23 END-USER QUESTION #1: IS THE OPERATING EXPENDITURE / PAY-AS-YOU-GO MODEL STILL A BIG DEAL? WHERE DO THE BIGGEST COST SAVINGS COME FROM? The shift from Capex to Opex suits certain organizations, but this is increasingly not the main reason organizations are moving to the cloud. The biggest cost savings come from the flexibility that a cloud solution provides, allowing you to scale your operations to meet your changing needs. From adding seasonal employees, to handling volume spikes, to growing your permanent workforce, a cloud solution makes it easy to add or remove agents based on your business requirements. In addition, organizations can save costs by leveraging your workforce more effectively, no matter where they are located; on-site, at a remote office, or working from home, a cloud solution can connect them all with IP-based networks. This enables organizations to select from a broader pool of agents, particularly homeworkers that are proven to reduce costs by 15%+; in addition, studies show that homeworkers are 10%+ more productive and feel increased job satisfaction which reduces attrition by 50%+. A cloud solution gives you access to the latest in contact technologies without requiring you to make an investment in expensive hardware to support the contact center telephony. Your cloud provider will maintain the infrastructure at their secure facilities, limiting your equipment risk and expense. In addition, Cloud-based contact routing platforms centralize resources to support the agent network, allowing access from wherever your agents are located. Cloud contact center deployment offers customers several areas where money can be saved. The biggest savings come from the fact that the core infrastructure telephone lines, internet services, servers and network equipment are provided and managed by the cloud service provider. This reduces significantly the start-up costs and implementation time for a new project. Also, cloud delivery is inherently location independent so home working can be organized easily. This offers more options for flexible shift patterns, with the benefit of matching staff levels to call demand, lowering business costs. 23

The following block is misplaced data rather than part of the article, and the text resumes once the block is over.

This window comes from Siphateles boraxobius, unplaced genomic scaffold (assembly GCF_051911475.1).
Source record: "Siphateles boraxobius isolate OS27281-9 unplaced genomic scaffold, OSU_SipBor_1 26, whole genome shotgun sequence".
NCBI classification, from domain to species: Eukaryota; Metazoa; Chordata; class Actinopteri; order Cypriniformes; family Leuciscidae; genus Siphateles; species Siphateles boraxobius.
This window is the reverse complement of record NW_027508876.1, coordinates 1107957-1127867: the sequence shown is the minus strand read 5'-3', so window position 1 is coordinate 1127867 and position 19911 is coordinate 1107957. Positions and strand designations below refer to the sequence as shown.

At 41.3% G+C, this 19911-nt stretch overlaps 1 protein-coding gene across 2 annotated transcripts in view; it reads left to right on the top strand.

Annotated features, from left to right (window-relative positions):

24 END-USER QUESTION #1: IS THE OPERATING EXPENDITURE / PAY-AS-YOU-GO MODEL STILL A BIG DEAL? WHERE DO THE BIGGEST COST SAVINGS COME FROM? We can only speak from our experience here. Our pricing is based on per concurrent seat license and minutes utilization. However, the impact of our technology in place and properly configured is where the biggest saving are made. Other aspects that affect pricing for us are volume and whether predictive dialer services are needed, versus lower intensity in-bound/outbound services. We also offer a ROI model, guarantees and trial period. The biggest cost savings will come from a couple of areas: obviously, in the future, no need to invest significant amounts in new hardware and the ability to scale up capacity easily and at reduced costs compared to traditional on-premise server-based solutions. There are also the less obvious but equally important cost savings. For instance, cloud-based services enable agent time to be allocated in a more dynamic, real-time way (for instance, switch from outbound to inbound) and there are other features that make better use of staff time, only possible thanks to cloud technology. All this contributes to improved contact center productivity and thus, reduced operating costs. Opex is a big deal especially when you consider that replacing a legacy premise-based system will almost always add new features and benefits that would probably be considered cost prohibitive with the previous system. Areas where costs savings tends to be initially most visible include elimination of upgrade/maintenance fees, and anything to do with hardware maintenance. The ability to redeploy staff dedicated to a premise system will also lead to significant savings. The biggest savings come from only paying for what you use, which seems obvious, but who wants to pay for a service that is not being used? You wouldn t pay for electricity you haven t used so why should you pay for an application instance that is not being used? Other large savings come from the ability to easily modify your cloud environment as your business needs change. A cloud infrastructure is much more malleable than physical hardware in a data center, and it can be reconfigured with little to no outlay. Finally, real-time consumption billing gives you total transparency of costs, which allows you to manage OPEX on projects in a much more fine-grained way. The ability to allocate services and instances and their associated costs to different departments, teams and projects means you have ongoing visibility of the P&L and ROI of each of these at all times, and can take decisions appropriately. 24